This week’s treatment of the International Sunday School Lesson (for March 20) is written by Bruce Stoker who serves as adult education minister with Memorial Church of Christ in Livonia, Michigan.
Leadership Priorities (1 Timothy 4:6-16)
By Bruce Stoker
It’s a shame we have made worship such a divisive thing within the church. If we can get back to the “heart of worship,” as Matt Redman’s song says, and recognize with him that it’s all about God, then Paul’s directives in 1 Timothy 4:6-16 ought to clarify the priorities of church leaders. When leaders have their priorities straight, division within the church, over any matter, is much easier to manage.
Much has been written about keeping “the main thing the main thing,” but when it comes to keeping the church focused on being what God intended it to be, that’s probably the best advice for leaders. Much has been written about leading by example, and again, that’s probably the best model for church leaders; Paul says as much in 1 Timothy 4:16, when he writes that watching one’s faith and doctrine will save both oneself and one’s hearers.
Keep the Main Thing the Main Thing
Paul gives leaders great advice for keeping the church focused by keeping their own priorities focused, and he indicates doing so will help them become good leaders.
First, in verse 6, Paul reminds Timothy of the “truths of the faith and of the good teaching” he had been following. The key to focusing on God is to focus on God’s Word. Earlier in his letter to Timothy, Paul addressed several issues that were, at best, tangential or, at worst, heretical to the gospel message. Obviously, we would expect church leaders to have a strong understanding of God’s Word, but since this is the foundation upon which our “hope in the living God” and our salvation is built (v. 10), leaders must keep their focus on biblical truth.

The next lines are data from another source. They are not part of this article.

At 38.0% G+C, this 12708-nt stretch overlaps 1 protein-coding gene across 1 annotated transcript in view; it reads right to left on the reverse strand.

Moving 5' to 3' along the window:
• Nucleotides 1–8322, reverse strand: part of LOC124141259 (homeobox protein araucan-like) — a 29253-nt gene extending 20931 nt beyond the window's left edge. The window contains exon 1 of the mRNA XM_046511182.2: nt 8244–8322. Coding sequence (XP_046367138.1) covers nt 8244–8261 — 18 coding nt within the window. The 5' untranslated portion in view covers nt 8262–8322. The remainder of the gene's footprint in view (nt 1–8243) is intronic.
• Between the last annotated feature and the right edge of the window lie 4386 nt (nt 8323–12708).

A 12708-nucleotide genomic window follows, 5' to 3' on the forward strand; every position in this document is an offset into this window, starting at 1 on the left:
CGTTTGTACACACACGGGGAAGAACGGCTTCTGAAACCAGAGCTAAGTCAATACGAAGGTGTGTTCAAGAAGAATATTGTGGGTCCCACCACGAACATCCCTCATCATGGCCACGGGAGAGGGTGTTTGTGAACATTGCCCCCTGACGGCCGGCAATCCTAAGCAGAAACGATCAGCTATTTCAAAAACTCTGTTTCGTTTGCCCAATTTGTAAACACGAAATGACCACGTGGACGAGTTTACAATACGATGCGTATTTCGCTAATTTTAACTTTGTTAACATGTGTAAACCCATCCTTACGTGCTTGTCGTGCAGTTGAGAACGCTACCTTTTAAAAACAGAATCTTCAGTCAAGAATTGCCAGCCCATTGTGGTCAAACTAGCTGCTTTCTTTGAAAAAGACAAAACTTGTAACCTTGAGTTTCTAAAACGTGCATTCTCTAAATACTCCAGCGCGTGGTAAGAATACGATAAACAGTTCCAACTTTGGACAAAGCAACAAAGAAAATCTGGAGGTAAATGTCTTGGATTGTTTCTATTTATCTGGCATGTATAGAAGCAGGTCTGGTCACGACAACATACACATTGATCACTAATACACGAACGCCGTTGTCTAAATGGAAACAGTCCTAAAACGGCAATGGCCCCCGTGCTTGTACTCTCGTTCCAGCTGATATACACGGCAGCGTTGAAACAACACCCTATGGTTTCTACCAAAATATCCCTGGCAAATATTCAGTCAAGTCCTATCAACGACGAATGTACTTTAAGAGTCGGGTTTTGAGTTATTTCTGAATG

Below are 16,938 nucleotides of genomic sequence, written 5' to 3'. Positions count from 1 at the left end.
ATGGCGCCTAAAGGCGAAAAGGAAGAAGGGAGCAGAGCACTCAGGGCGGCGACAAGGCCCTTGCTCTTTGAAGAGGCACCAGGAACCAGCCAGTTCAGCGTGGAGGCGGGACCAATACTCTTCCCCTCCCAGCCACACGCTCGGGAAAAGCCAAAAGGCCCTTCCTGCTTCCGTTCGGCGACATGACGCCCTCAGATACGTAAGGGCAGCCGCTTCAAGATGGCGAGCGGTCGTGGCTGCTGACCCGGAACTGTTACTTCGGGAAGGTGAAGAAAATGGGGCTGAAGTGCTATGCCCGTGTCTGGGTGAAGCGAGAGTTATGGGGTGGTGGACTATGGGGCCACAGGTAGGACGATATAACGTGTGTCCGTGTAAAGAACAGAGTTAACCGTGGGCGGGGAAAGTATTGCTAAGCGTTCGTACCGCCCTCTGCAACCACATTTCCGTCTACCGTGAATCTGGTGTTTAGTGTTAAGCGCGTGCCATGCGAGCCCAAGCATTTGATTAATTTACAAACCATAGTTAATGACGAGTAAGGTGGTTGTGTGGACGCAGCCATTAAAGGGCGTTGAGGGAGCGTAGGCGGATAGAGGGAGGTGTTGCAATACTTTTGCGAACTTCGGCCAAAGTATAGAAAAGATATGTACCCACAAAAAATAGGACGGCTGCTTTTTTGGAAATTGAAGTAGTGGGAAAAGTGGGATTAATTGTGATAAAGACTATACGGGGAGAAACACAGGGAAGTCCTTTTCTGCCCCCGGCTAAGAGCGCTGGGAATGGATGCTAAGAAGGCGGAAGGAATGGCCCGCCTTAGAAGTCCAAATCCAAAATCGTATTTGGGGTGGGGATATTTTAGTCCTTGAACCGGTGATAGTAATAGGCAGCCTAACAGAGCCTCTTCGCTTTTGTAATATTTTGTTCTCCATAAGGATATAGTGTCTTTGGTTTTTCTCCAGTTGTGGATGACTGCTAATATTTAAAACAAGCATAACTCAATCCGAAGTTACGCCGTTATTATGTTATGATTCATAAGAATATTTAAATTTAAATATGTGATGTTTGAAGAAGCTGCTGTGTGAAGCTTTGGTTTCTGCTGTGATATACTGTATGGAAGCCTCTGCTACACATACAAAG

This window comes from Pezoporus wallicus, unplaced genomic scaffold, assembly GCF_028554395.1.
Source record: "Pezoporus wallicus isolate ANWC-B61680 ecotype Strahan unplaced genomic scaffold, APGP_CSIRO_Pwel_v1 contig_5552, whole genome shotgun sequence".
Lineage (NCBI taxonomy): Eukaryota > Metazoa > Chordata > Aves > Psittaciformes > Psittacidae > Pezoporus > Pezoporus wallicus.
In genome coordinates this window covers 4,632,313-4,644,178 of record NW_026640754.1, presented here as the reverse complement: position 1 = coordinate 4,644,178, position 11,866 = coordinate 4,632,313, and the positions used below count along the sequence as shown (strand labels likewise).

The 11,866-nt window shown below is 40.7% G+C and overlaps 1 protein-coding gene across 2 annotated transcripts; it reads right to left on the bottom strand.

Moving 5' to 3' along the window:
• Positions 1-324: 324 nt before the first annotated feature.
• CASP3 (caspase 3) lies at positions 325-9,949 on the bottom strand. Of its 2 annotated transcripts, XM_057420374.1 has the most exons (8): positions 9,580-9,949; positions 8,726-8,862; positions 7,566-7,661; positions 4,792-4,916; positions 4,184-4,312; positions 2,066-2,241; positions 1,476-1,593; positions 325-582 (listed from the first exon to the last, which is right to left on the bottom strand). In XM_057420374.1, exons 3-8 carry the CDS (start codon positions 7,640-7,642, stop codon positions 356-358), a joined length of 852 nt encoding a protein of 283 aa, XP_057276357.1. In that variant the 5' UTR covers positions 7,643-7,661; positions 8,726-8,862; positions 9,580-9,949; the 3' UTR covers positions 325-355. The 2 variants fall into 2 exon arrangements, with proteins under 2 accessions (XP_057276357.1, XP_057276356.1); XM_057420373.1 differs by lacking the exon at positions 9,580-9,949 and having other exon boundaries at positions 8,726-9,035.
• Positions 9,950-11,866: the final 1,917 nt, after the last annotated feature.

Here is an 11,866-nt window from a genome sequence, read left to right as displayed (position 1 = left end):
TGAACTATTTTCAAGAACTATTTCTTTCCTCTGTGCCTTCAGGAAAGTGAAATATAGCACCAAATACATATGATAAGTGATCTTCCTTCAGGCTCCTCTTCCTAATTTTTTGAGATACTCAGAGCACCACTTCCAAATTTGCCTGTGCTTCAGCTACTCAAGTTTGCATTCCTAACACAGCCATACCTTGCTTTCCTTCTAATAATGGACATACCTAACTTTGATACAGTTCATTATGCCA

Second, in verse 7, Paul tells Timothy to avoid “godless myths and old wives’ tales.” Isn’t it amazing how quickly we can be distracted by a “good story”? While Christians today don’t have to worry as much about the myths and stories of pagan religions, we must watch out for bad doctrine that comes disguised in the cautionary tales and stories that may be part of everyday conversation or e-mail. It’s scary how easily a Bible study can go off track when someone offers his or her own take on the passage based on past experiences or odd coincidences rather than a sound understanding of Scripture.
Paul warned Timothy to focus on the truth. Leaders who follow this advice can recognize these distractions and false doctrines. Only then will leaders be able to lead the church away from the roots of division.
Third, again in verse 7, Paul shows that keeping focus is more than a matter of knowledge, but also of practice. Paul makes it clear that, while it is important to know the truth and avoid false doctrines, it is also important to train oneself for godly living.
Verse 8 speaks very clearly to us today; it keys in on our understanding of physical training. We know—at least many of you know—that having a healthy body is a matter of knowing about good nutrition, and exercising, and practicing a lifestyle that uses that information. Paul writes that spiritual training is a matter of knowing and doing what God tells us in the Bible, and that it has value for this life and “the life to come.”